FAQ: Loops - The While Loop

hi Mtf, thank you so much for explaining. Now I understand it!!!

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Hi.
I’m a little confused in the below code. Since it says

currentCard != ‘spade’

, why do we still have ‘spade’ sometimes printed on the console when we run it multiple times?

const cards = [‘diamond’, ‘spade’, ‘heart’, ‘club’];

let currentCard;

while (currentCard != ‘spade’) {

currentCard = cards[Math.floor(Math.random() * 4)];

console.log(currentCard);

}

The loop doesn’t end immediately if currentCard is assigned the value 'spade' midway through an iteration. The loop condition is checked at the beginning of every iteration. If the condition fails, then the loop is exited.

Before entering the while loop, the statement let currentCard; declares a variable but doesn’t initialize it with any value. At this point, currentCard is undefined.

undefined doesn’t equal 'spade', so the condition is true and we enter the while loop. Within the loop, a random number in the range 0-3 is generated, (and using the random number as the index) a card is selected from the cards array and assigned to the variable currentCard. This card is logged to the console (even if it happens to be 'spade') and we move on to the next iteration. Now the condition is re-checked. If currentCard is 'spade', then the loop ends. In this version, the final card logged to the console will always be 'spade'.

In the present form, a card is randomly selected and logged to the console before the end of the iteration.

Suppose, we changed the order of the statements in the body of the loop moving the console statement above the selection of card,

let currentCard; 
while (currentCard != "spade") {
    console.log(currentCard);
    currentCard = cards[Math.floor(Math.random() * 4)];
}

Now, the very first time undefined will be printed. Then, a random card will be selected and the iteration will end. The loop condition will be re-checked. If currentCard is 'spade', then the loop ends. Otherwise, a new iteration will begin. The currentCard from the previous iteration will be printed and then, a new card will be selected. In this version, 'spade' will never be printed to the console because the console statement comes before a fresh card selection.

This was beautifully explained. Thanks a million. :heart:

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Thank you! I couldn’t figure out what this was doing…

const cards = [‘diamond’, ‘spade’, ‘heart’, ‘club’];

// Write your code below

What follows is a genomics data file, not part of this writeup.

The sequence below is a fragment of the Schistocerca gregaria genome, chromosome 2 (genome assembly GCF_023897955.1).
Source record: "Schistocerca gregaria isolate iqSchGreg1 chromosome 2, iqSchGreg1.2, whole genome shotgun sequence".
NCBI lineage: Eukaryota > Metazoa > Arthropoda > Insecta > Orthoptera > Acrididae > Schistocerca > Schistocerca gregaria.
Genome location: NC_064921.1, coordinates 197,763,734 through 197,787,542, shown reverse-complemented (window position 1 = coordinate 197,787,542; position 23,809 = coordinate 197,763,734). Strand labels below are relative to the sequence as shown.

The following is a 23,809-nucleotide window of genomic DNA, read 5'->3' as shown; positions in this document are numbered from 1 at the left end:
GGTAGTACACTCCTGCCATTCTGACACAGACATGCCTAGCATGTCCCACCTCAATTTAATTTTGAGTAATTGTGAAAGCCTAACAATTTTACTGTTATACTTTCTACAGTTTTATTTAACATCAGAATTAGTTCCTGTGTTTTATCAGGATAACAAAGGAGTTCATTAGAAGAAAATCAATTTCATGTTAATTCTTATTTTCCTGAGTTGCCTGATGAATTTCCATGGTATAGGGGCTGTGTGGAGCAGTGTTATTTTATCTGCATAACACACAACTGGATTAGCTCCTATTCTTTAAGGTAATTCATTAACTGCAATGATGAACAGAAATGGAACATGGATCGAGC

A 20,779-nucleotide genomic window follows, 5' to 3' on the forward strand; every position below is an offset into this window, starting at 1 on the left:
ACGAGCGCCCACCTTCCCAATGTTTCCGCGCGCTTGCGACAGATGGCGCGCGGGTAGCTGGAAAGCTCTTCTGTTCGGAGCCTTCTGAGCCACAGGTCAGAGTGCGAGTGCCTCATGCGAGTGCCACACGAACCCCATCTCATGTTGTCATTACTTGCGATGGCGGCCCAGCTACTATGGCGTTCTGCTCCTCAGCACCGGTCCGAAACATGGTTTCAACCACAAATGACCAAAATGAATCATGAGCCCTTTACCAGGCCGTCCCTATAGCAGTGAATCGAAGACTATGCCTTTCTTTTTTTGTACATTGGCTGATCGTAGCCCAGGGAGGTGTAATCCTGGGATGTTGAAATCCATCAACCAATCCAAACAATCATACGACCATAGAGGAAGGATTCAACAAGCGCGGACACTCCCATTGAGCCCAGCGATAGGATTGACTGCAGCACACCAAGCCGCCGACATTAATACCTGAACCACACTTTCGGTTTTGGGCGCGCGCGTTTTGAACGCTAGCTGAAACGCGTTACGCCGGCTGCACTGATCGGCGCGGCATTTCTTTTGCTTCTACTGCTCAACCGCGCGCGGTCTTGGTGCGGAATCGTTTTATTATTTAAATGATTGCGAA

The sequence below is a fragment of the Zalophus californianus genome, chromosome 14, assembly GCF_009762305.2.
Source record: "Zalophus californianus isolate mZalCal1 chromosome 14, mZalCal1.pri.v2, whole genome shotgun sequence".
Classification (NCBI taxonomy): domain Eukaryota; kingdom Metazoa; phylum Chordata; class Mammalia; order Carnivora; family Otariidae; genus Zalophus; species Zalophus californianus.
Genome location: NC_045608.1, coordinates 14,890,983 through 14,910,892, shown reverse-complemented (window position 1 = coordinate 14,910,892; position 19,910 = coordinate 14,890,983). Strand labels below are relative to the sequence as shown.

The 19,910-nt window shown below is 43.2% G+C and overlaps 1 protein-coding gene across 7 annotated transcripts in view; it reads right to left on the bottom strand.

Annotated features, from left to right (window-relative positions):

let currentCard;

while (currentCard !== ‘spade’) {

currentCard = cards[Math.floor(Math.random() * 4)];

console.log(currentCard);

}

I don’t get this one. Isn’t it supposed to just print 1 single element? I get random elements, sometimes 2 elements, sometimes 3, 1… const cards = [‘diamond’, ‘spade’, ‘heart’, ‘club’];

let currentCard;

while(currentCard !== ‘spade’)

{

currentCard = cards[Math.floor(Math.random() * 4)];

console.log(currentCard);

}

It can take any number of iterations before ‘spade’ is generated, so yes, it can print multiple times.

My solution here. I changed the 4 from the example to the cards.length, so that, if the array grows in number, so does the number of possible card picks:

  1. Create a variable that will contain the current card pick
  2. While the value in currentCard is NOT ‘spade’ (since that’s what we’re looking for right now):
  3. Use the length of the cards array to generate a number between zero and said length (e.g. if the array has 4 elements, generate a number between 0-4) // our number could be 2.3243 that floored would turn into 2
  4. Use that number as the index for cards, which will allow us to randomly pick an element from the array
  5. Store the element you selected with this method into the currentCard variable you hadn’t initialized
  6. Finally, log the current value of currentCard to the console

In our example, our final random number was 2 (after being floored). Since ‘spade’ is on index=1, our while loop runs again, both a) overriding the value of currentCard and b) logging that new value to the console; the loop does this until the random number is 1 and we get ‘spade’ from our array. Which is why each time we run our program we get different values. We can blame Math.random() for that!

const cards = ['diamond', 'spade', 'heart', 'club']; // Write your code below let currentCard; while (currentCard !== 'spade') { currentCard = cards[Math.floor(Math.random() * cards.length)]; console.log(currentCard) }

Hello, I did the exercise correctly but one output gave me 8 card names. How did that happen?
code :
const cards = [‘diamond’, ‘spade’, ‘heart’, ‘club’];

// Write your code below
let currentCard ;

while (currentCard !== ‘spade’){
currentCard = cards[Math.floor(Math.random() * 4)];
console.log(currentCard)
}
//output: diamond
diamond
heart
heart
diamond
diamond
heart
diamond
diamond
club
heart
spade

Randomness is by definition not predictable. It is no small surprise that it took 9 tries to randomly generate a 1 given there is a probability of only 0.25. The more times you run the code, the more different results you can expect.